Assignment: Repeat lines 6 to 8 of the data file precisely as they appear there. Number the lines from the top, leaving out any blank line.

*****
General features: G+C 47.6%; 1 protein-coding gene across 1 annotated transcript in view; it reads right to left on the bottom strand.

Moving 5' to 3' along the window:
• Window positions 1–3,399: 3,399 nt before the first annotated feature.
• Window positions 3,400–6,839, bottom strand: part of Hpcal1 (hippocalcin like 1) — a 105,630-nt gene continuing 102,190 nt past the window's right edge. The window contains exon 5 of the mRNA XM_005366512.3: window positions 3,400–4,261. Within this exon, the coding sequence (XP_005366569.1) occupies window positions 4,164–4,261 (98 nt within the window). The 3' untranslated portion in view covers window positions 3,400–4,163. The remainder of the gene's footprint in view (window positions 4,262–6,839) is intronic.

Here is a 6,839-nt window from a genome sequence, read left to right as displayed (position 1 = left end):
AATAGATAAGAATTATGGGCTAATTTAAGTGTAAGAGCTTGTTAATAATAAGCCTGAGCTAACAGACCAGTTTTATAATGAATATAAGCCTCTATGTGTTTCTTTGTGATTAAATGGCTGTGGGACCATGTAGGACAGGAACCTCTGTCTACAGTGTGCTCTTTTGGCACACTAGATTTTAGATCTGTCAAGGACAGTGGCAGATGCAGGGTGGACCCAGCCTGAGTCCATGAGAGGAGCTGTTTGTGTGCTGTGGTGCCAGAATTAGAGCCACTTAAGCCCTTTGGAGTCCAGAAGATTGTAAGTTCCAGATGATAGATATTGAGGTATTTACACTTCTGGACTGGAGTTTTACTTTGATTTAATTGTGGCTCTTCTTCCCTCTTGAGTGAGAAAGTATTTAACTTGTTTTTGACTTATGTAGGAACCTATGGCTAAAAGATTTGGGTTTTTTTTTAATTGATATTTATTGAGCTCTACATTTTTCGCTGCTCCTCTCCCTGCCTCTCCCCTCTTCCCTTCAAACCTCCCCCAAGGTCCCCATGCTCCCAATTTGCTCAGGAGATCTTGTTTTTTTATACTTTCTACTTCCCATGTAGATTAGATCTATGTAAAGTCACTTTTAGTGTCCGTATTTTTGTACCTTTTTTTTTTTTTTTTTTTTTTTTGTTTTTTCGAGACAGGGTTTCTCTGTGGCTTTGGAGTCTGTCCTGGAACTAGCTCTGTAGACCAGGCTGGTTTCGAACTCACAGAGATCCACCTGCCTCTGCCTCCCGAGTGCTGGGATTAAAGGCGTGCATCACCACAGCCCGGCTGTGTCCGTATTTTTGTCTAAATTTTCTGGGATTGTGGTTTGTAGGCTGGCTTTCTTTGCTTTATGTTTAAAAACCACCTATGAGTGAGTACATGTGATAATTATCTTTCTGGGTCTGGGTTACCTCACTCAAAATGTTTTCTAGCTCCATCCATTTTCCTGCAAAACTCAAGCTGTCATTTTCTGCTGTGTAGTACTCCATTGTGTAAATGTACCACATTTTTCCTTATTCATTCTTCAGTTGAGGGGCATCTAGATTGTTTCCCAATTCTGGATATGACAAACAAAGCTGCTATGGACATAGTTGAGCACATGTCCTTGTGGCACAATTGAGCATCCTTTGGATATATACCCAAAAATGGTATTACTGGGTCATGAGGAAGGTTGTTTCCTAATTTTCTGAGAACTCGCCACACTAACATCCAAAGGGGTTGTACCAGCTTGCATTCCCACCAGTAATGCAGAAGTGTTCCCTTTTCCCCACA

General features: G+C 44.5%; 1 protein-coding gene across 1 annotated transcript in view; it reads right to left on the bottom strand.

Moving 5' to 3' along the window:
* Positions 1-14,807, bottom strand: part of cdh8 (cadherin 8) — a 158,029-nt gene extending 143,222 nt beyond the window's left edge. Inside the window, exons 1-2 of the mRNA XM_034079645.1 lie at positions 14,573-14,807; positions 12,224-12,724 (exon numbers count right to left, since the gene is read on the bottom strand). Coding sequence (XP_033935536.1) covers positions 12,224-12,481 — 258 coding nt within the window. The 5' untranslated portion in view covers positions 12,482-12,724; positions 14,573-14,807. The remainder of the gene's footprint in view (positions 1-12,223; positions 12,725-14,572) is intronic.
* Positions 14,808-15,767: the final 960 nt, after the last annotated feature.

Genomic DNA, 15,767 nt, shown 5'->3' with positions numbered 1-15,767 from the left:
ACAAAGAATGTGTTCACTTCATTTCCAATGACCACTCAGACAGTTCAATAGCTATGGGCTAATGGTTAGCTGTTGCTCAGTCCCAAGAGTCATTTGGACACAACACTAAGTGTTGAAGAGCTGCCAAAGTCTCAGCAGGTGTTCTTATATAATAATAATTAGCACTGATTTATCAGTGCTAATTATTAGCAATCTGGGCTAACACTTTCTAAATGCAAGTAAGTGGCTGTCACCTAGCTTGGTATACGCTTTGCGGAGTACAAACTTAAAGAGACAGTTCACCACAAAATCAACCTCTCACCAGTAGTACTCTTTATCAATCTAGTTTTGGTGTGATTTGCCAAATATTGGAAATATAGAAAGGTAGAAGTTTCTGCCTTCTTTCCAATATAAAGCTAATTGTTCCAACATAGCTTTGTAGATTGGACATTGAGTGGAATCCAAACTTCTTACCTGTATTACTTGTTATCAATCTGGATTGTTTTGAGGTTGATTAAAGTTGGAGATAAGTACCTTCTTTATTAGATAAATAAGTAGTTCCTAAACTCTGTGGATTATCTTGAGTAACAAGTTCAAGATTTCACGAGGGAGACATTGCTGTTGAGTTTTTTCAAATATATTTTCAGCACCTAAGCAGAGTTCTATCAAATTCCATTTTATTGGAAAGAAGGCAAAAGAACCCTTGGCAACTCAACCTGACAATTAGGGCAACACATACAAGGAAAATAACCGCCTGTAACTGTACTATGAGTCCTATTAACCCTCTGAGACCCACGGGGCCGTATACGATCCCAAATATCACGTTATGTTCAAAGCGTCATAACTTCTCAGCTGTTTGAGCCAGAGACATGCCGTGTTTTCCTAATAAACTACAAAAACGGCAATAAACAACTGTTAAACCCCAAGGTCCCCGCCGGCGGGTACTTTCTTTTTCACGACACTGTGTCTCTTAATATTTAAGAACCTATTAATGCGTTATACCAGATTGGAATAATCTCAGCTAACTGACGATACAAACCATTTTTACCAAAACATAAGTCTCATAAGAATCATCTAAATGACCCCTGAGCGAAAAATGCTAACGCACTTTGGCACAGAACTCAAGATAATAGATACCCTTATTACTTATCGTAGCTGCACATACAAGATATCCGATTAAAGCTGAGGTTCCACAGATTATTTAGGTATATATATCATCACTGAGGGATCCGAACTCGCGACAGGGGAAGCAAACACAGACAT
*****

AATAGATAAGAATTATGGGCTAATTTAAGTGTAAGAGCTTGTTAATAATAAGCCTGAGCTAACAGACCAGTTTTATAATGAATATAAGCCTCTATGTGTTTCTTTGTGATTAAATGGCTGTGGGACCATGTAGGACAGGAACCTCTGTCTACAGTGTGCTCTTTTGGCACACTAGATTTTAGATCTGTCAAGGACAGTGGCAGATGCAGGGTGGACCCAGCCTGAGTCCATGAGAGGAGCTGTTTGTGTGCTGTGGTGCCAGAATTAGAGCCACTTAAGCCCTTTGGAGTCCAGAAGATTGTAAGTTCCAGATGATAGATATTGAGGTATTTACACTTCTGGACTGGAGTTTTACTTTGATTTAATTGTGGCTCTTCTTCCCTCTTGAGTGAGAAAGTATTTAACTTGTTTTTGACTTATGTAGGAACCTATGGCTAAAAGATTTGGGTTTTTTTTTAATTGATATTTATTGAGCTCTACATTTTTCGCTGCTCCTCTCCCTGCCTCTCCCCTCTTCCCTTCAAACCTCCCCCAAGGTCCCCATGCTCCCAATTTGCTCAGGAGATCTTGTTTTTTTATACTTTCTACTTCCCATGTAGATTAGATCTATGTAAAGTCACTTTTAGTGTCCGTATTTTTGTACCTTTTTTTTTTTTTTTTTTTTTTTTGTTTTTTCGAGACAGGGTTTCTCTGTGGCTTTGGAGTCTGTCCTGGAACTAGCTCTGTAGACCAGGCTGGTTTCGAACTCACAGAGATCCACCTGCCTCTGCCTCCCGAGTGCTGGGATTAAAGGCGTGCATCACCACAGCCCGGCTGTGTCCGTATTTTTGTCTAAATTTTCTGGGATTGTGGTTTGTAGGCTGGCTTTCTTTGCTTTATGTTTAAAAACCACCTATGAGTGAGTACATGTGATAATTATCTTTCTGGGTCTGGGTTACCTCACTCAAAATGTTTTCTAGCTCCATCCATTTTCCTGCAAAACTCAAGCTGTCATTTTCTGCTGTGTAGTACTCCATTGTGTAAATGTACCACATTTTTCCTTATTCATTCTTCAGTTGAGGGGCATCTAGATTGTTTCCCAATTCTGGATATGACAAACAAAGCTGCTATGGACATAGTTGAGCACATGTCCTTGTGGCACAATTGAGCATCCTTTGGATATATACCCAAAAATGGTATTACTGGGTCATGAGGAAGGTTGTTTCCTAATTTTCTGAGAACTCGCCACACTAACATCCAAAGGGGTTGTACCAGCTTGCATTCCCACCAGTAATGCAGAAGTGTTCCCTTTTCCCCACA

General features: G+C 44.5%; 1 protein-coding gene across 1 annotated transcript in view; it reads right to left on the bottom strand.

Moving 5' to 3' along the window: